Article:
404: Voter Suppression Not Found

This is a terrible, horrible, very bad, no good couple of weeks for those who are cashing in on false claims that Georgia suppresses votes. 

First, as reported by the Secretary of State’s office, early voting turnout is smashing records for a midterm election, and is even bumping up against the numbers from the historic 2020 election, which as a Presidential election would be expected to have higher turnout than any midterm. 

One would think that record voter turnout would pretty well disprove any allegations of voter suppression, but Stacey Abrams has made the incoherent claim that voter suppression doesn’t have anything to do with record numbers of people voting. But it turns out she’s not having such a great few weeks either. On Sept. 30th, Obama-appointed federal judge Steve C. Jones dismissed the remainder of the lawsuit filed by Fair Fight, the organization founded by Ms. Abrams allegedly to fight voter suppression and increase turnout. 

Contrary to her claims that thousands upon thousands of votes were suppressed by laws creating insurmountable obstacles to voting, the court found that the “burden on voters [in Georgia] is relatively low”. In fact, Fair Fight couldn’t present evidence to the court of one single voter “who was unable to vote, experienced longer wait times, was confused about voter registration status.”

But the biggest bombshell was dropped today by Politico, which published an article revealing that nearly ten million dollars raised by Abrams’ Fair Fight organization was funneled to an attorney named Allegra Lawrence-Hardy, allegedly for services rendered in relation to the failed voter suppression lawsuit. Ms. Lawrence-Hardy happens to be not only a classmate of Ms. Abrams from her days at Spelman College, but also a fellow Yale Law School graduate, close friend, and the campaign chair for both of Ms. Abrams’ runs for Governor of Georgia.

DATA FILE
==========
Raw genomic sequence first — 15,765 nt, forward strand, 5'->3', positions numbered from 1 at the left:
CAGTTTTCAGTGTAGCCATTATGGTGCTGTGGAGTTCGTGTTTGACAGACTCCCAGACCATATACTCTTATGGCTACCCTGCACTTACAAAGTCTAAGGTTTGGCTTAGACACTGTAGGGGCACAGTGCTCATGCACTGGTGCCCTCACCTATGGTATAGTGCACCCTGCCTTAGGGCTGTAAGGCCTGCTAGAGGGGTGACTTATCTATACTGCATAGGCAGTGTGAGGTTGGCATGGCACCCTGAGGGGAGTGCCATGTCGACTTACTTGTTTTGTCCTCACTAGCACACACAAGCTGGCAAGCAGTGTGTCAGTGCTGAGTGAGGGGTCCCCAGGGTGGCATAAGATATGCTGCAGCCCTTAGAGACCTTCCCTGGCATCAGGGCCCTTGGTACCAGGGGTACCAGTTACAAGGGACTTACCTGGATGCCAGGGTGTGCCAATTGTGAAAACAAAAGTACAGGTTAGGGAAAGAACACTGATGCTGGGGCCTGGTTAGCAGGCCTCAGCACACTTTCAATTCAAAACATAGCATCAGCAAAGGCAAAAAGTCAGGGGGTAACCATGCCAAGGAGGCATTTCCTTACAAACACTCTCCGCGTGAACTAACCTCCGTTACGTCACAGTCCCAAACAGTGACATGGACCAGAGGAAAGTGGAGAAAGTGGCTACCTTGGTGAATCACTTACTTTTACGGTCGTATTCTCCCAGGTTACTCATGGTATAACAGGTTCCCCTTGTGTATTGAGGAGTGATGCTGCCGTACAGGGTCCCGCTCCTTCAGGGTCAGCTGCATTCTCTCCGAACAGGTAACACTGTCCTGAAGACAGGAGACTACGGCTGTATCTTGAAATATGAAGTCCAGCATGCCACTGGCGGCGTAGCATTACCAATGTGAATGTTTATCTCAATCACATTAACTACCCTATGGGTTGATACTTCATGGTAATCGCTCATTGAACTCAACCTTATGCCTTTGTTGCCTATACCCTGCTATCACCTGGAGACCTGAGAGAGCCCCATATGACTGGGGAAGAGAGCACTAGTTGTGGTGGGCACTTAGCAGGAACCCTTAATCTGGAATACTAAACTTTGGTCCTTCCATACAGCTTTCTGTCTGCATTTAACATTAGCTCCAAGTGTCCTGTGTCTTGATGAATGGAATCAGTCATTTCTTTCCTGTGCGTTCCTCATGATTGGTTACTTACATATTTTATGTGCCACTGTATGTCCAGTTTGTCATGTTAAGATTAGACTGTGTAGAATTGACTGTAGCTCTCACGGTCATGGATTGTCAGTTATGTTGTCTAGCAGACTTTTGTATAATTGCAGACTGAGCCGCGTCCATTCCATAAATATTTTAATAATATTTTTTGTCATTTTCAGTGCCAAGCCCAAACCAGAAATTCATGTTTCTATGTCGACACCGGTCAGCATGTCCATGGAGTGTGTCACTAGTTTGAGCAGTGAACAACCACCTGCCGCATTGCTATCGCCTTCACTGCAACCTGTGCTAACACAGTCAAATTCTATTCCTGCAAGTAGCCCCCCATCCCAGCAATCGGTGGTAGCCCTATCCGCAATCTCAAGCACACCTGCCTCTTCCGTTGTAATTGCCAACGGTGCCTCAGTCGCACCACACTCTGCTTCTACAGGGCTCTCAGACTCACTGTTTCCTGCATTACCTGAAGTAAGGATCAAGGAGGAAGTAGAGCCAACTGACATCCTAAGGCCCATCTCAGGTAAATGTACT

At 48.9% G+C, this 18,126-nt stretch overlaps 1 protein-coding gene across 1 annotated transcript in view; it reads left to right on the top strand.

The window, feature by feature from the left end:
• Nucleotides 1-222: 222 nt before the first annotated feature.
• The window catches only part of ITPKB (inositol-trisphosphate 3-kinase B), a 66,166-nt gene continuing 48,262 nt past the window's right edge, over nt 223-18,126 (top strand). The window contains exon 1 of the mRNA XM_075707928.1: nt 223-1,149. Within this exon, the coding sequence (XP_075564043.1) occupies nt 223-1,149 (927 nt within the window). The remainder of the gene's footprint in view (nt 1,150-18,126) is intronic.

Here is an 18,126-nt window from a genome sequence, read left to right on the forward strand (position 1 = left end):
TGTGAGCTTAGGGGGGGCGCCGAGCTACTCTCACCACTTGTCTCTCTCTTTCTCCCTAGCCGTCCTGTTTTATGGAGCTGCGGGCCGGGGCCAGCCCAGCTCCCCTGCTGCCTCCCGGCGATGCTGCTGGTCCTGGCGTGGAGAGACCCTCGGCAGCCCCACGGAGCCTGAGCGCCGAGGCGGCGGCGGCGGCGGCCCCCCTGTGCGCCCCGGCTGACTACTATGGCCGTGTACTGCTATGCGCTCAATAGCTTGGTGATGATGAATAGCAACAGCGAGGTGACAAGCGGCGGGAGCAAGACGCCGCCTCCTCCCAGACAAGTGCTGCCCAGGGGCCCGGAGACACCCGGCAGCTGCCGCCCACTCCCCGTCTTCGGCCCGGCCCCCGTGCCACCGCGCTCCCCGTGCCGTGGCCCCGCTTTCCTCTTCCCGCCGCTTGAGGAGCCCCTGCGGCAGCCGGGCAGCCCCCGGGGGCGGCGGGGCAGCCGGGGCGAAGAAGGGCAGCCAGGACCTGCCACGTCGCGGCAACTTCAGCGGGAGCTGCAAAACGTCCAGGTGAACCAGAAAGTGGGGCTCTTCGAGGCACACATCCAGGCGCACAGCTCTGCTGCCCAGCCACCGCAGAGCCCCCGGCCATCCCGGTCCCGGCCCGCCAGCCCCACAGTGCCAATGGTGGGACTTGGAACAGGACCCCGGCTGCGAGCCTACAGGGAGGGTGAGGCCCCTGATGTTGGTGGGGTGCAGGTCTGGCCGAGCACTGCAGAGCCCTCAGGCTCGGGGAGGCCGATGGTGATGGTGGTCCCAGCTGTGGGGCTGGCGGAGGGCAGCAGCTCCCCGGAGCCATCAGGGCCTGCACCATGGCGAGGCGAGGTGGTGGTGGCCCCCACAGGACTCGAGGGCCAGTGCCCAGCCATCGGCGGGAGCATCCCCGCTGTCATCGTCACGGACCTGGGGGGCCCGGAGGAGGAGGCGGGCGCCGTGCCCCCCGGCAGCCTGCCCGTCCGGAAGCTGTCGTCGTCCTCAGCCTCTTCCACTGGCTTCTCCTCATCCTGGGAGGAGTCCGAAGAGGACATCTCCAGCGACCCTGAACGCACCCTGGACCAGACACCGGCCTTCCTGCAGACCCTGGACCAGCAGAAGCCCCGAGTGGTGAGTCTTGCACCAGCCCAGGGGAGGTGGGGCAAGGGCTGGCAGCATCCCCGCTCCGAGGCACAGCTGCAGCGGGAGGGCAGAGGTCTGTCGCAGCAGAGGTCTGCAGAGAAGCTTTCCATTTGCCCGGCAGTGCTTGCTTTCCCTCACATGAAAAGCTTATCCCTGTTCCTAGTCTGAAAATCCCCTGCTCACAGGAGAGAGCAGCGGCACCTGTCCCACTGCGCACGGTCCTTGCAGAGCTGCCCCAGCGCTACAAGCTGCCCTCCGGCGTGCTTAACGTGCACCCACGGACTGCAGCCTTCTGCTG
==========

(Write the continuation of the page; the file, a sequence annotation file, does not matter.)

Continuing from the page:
Scot Turner has already summarized this article for Peach Pundit, but the whole thing is really worth a read. Lawyers unrelated to the case say that the amounts paid to Ms. Lawrence-Hardy and the other firms involved with the case are absolutely unheard of in this type of lawsuit, and run to many times the $6 million that Georgia spent defending it. And the $9.4 million in documented payments to Ms. Lawrence-Hardy’s firm were made in 2019 and 2020. Most of the work on the lawsuit would have occurred in 2021 and 2022, and any amounts paid to the firm during this time period have not yet been made public. The total amount could run to many times that which has already been reported.

It remains to be seen whether these allegations will limit Ms. Abrams’ ability to fundraise from her mostly out-of-state donors. She’s certainly quite popular, at least among Californians and New Yorkers, but enriching your friends while apparently headed to another electoral loss may cool that enthusiasm.

Except for the donors who may feel taken advantage of, this is all good news for Georgians. Votes aren’t being suppressed, and we continue to be a national leader in excuse-free absentee voting and early voting, while still offering the opportunity to vote in-person at your local precinct on election day. But it is bad news for a candidate who has staked her entire career on the claim of voter suppression, and has now lost on that claim not only in court and in the turnout numbers, but also in what she’s done with the cash that was supposed to have found and stopped this mythic suppression.

Stacey Abrams claims she’s running to represent “One Georgia” where “everyone thrives”. But I can personally attest that she hasn’t sent me $9.4 million dollars to lose a frivolous lawsuit. Perhaps some Georgians are just more equal than others.

One Reply to “404: Voter Suppression Not Found”

  1. interesting article. I propose that these 2 fictions cancel each other out: “GA suppresses voters” and “Biden stole the election.” Then we’re even?

    one question: was this quote from the court? “who was unable to vote, experienced longer wait times, was confused about voter registration status.” if not, who?

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